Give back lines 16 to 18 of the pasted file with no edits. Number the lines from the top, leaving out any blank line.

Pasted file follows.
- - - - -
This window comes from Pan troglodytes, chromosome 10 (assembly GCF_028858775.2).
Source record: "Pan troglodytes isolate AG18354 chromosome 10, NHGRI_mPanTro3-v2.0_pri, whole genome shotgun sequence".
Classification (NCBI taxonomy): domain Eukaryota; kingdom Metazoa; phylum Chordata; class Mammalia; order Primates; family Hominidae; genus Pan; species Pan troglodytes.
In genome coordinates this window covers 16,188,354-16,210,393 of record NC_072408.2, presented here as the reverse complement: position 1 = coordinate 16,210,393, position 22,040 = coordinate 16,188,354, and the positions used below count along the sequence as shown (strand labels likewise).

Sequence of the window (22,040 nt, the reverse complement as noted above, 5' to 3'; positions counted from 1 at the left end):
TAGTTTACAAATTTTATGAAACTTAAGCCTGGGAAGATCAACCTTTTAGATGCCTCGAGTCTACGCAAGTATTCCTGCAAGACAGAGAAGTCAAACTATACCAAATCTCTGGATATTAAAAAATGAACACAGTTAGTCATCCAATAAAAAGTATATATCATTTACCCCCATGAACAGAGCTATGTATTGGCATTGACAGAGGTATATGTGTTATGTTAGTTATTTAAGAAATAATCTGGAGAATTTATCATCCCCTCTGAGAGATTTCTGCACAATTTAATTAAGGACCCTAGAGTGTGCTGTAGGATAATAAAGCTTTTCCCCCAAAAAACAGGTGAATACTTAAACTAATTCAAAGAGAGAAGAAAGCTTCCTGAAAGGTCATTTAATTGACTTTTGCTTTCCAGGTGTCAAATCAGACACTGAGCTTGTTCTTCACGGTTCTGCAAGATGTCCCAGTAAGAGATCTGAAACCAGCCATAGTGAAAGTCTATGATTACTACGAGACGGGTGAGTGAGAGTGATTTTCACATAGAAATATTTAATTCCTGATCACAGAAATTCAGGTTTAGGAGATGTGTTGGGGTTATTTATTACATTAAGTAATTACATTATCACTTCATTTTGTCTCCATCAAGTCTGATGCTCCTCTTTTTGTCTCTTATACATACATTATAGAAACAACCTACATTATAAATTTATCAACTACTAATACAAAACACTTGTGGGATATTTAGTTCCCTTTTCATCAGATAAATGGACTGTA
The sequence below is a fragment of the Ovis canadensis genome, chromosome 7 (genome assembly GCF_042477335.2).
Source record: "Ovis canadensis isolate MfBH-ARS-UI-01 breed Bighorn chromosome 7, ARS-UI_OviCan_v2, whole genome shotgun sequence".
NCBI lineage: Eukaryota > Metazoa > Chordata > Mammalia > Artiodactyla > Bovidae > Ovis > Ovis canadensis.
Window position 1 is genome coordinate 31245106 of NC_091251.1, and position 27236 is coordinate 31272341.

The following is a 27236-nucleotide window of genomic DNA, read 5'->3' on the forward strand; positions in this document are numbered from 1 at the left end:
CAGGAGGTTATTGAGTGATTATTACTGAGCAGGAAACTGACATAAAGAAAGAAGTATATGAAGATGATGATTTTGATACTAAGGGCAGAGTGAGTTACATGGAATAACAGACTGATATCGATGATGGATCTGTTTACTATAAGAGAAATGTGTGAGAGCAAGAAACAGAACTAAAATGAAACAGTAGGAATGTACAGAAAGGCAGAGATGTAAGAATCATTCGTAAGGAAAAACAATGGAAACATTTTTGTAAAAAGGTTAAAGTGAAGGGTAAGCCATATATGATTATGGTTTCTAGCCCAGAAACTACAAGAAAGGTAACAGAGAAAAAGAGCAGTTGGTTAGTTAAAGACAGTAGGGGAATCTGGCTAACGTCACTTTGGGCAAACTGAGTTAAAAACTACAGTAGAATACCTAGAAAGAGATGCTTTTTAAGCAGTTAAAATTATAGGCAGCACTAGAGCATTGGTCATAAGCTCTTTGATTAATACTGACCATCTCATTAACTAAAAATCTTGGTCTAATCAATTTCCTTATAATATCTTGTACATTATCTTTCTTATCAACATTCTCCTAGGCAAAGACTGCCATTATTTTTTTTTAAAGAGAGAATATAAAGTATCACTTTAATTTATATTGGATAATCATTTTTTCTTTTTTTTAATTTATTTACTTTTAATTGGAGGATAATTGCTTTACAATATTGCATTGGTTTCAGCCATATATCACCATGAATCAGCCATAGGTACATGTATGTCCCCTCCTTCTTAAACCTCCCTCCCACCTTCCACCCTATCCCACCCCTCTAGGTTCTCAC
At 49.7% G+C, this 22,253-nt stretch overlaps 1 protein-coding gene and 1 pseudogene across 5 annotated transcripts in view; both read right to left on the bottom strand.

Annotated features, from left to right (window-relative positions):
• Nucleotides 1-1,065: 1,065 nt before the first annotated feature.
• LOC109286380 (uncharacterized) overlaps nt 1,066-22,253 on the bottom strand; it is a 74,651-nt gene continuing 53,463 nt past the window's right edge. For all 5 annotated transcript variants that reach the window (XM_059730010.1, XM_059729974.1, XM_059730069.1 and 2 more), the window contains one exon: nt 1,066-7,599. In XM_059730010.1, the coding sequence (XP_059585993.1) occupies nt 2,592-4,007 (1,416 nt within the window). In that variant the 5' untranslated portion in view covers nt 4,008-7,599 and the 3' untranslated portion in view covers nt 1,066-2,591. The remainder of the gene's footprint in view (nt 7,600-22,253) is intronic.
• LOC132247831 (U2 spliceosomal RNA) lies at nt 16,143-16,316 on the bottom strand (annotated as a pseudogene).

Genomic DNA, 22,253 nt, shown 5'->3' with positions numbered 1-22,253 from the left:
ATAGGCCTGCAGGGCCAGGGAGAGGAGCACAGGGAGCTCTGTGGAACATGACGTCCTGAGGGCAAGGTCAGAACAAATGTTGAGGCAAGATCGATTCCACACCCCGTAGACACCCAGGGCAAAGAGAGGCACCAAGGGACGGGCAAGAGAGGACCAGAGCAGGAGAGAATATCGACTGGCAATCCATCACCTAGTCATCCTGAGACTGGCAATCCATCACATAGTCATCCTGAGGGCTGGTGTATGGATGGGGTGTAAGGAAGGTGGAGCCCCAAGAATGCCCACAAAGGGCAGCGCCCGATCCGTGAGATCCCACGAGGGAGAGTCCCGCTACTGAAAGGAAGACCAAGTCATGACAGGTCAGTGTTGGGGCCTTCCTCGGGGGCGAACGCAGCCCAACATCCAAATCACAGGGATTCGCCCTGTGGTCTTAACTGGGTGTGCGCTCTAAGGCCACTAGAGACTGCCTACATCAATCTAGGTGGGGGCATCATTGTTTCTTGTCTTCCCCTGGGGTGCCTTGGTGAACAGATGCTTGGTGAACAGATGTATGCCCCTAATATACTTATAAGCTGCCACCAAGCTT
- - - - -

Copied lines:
• LOC109286380 (uncharacterized) overlaps nt 1,066-22,253 on the bottom strand; it is a 74,651-nt gene continuing 53,463 nt past the window's right edge. For all 5 annotated transcript variants that reach the window (XM_059730010.1, XM_059729974.1, XM_059730069.1 and 2 more), the window contains one exon: nt 1,066-7,599. In XM_059730010.1, the coding sequence (XP_059585993.1) occupies nt 2,592-4,007 (1,416 nt within the window). In that variant the 5' untranslated portion in view covers nt 4,008-7,599 and the 3' untranslated portion in view covers nt 1,066-2,591. The remainder of the gene's footprint in view (nt 7,600-22,253) is intronic.
• LOC132247831 (U2 spliceosomal RNA) lies at nt 16,143-16,316 on the bottom strand (annotated as a pseudogene).

Genomic DNA, 22,253 nt, shown 5'->3' with positions numbered 1-22,253 from the left: